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Wednesday, December 19th, 2018 - Buy Gold - Bringing you trusted gold news and gold investing information since 2006

Should You Still Ask TED About Gold?

By Brad Zigler

Used to be that whenever you wanted to know what the market really thought about gold, all you had to do was consult TED. TED is an archaic acronym for the “Treasury bill-eurodollar” spread—the price/yield differential between then-extant Treasury bill and eurodollar futures.

(Eurodollars are greenbacks on deposit in foreign—mostly London—banks; futures on bills and eurodollars used to trade on the Chicago Mercantile Exchange, but have been long-delisted).

Though bill and eurodollar futures are gone, the TED spread is still followed. It’s now commonly tracked as the yield differential between cash market bills/notes and Libor—the London interbank offered rate—for dollar deposits.

There’s a strong relationship between TED spread and gold lease rates and, consequently, the shape of the gold futures curve.

Lease rates reflect the interest paid to borrow (“lease”) physical gold for a specific period of time. Put another way, it’s the opportunity cost for holding gold and not lending it out.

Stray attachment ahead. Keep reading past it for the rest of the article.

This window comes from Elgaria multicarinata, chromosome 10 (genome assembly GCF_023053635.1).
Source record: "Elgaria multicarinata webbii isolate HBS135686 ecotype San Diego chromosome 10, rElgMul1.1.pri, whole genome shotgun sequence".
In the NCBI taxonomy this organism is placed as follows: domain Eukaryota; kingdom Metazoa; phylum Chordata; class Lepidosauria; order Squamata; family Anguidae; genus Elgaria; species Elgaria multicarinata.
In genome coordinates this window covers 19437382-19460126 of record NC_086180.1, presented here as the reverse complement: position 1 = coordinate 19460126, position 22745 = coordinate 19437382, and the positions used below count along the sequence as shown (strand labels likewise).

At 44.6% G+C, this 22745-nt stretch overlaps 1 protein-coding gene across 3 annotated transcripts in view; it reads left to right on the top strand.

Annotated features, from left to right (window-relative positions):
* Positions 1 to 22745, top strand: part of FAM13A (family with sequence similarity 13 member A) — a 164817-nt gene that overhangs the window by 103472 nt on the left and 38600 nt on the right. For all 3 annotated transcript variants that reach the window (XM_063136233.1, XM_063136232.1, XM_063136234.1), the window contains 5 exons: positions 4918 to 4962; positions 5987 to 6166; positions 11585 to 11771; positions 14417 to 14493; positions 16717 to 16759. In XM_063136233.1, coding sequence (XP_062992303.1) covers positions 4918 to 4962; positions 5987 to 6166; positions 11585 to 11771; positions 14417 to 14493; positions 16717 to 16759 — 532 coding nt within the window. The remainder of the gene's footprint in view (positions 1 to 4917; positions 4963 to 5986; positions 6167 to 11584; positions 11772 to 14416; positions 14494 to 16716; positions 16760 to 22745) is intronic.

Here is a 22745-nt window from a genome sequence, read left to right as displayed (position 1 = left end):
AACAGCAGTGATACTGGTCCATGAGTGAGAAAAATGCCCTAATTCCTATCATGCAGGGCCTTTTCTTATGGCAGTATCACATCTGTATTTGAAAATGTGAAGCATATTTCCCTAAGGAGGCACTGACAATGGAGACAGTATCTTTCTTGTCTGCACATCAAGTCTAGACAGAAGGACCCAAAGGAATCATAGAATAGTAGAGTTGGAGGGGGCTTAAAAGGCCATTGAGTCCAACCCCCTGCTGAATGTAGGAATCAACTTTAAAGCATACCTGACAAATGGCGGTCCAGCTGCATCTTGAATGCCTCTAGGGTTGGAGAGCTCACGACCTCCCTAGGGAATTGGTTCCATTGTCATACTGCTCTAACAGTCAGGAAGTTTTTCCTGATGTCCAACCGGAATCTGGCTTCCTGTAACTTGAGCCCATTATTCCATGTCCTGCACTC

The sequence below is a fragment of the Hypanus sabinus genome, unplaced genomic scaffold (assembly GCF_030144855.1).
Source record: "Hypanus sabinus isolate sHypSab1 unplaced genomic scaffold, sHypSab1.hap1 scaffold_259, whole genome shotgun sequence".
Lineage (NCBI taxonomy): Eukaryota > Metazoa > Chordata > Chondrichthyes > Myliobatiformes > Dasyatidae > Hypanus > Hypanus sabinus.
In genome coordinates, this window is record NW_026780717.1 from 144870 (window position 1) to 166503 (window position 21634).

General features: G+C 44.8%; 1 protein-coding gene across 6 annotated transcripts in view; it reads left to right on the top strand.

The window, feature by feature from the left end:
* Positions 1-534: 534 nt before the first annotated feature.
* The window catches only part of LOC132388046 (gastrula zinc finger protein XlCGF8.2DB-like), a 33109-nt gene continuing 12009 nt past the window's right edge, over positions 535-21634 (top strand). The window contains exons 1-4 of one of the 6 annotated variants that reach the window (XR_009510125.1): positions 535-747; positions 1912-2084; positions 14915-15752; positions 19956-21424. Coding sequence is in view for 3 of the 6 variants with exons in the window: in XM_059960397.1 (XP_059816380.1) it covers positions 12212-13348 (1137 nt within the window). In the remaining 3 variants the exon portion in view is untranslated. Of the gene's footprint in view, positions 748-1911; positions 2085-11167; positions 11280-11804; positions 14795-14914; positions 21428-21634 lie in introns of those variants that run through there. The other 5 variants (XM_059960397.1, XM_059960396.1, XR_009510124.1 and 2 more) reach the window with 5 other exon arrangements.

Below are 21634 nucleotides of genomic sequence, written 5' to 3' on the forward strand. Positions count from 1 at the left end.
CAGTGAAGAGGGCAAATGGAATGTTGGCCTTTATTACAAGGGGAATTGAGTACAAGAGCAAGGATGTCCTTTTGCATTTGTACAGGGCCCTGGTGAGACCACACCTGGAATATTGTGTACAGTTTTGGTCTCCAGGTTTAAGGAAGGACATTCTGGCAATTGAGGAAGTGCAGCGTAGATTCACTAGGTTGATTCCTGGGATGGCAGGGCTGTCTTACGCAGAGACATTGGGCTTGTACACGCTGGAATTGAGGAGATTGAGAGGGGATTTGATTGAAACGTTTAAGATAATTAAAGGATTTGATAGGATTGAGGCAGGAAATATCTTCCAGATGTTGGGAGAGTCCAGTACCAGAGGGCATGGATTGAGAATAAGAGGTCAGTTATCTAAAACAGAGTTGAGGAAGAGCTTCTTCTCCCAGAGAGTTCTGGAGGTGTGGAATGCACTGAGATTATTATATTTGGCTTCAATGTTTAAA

Typically, gold lease rates move inversely with the level of COMEX gold inventories—specifically, registered stocks. Registered inventories are those that are immediately deliverable against COMEX contracts. Presently, registered inventories comprise 24 percent of total warehouse stocks.

Generally speaking, an increase in COMEX registered inventories decreases the lease rate, while a spike in the TED spread sparks a hike in gold borrowing costs.

Think of it this way: The lease rate represents the price investors pay to hold physical gold as opposed to owning gold futures. Since investors can gain exposure to gold price movements by holding either physical gold or futures, they’re more willing to pay up for physical gold when counterparty risk runs high and when they’re less certain about collecting on derivatives.

Thus, perceptions of greater financial risk increase the monetary demand for gold. To satisfy this demand, physical gold needs to be either bid away from its competing uses or extracted from mines.

This winter, we’ve seen one-year gold lease rates crater near zero as bullion price wobbled. Since the top of the year, however, rates have spiked and are now knocking on the door at 0.30 percent. TED spreads were fairly predictive of the lease rate (see below) late last year but have been recently stymied.

Gold Lease Rates Vs. TED Spreads (1-Year)

Gold Lease Rates Vs. TED Spreads (1-Year)

We track the TED spread and gold lease rates in the Friday (“Inflation Scorecard”) editions of Brad’s Desktop.

The gold market’s clearly in flux. But the increase in gold’s lease rate is belying the rather benign picture painted by the TED spread.

The original article is published at

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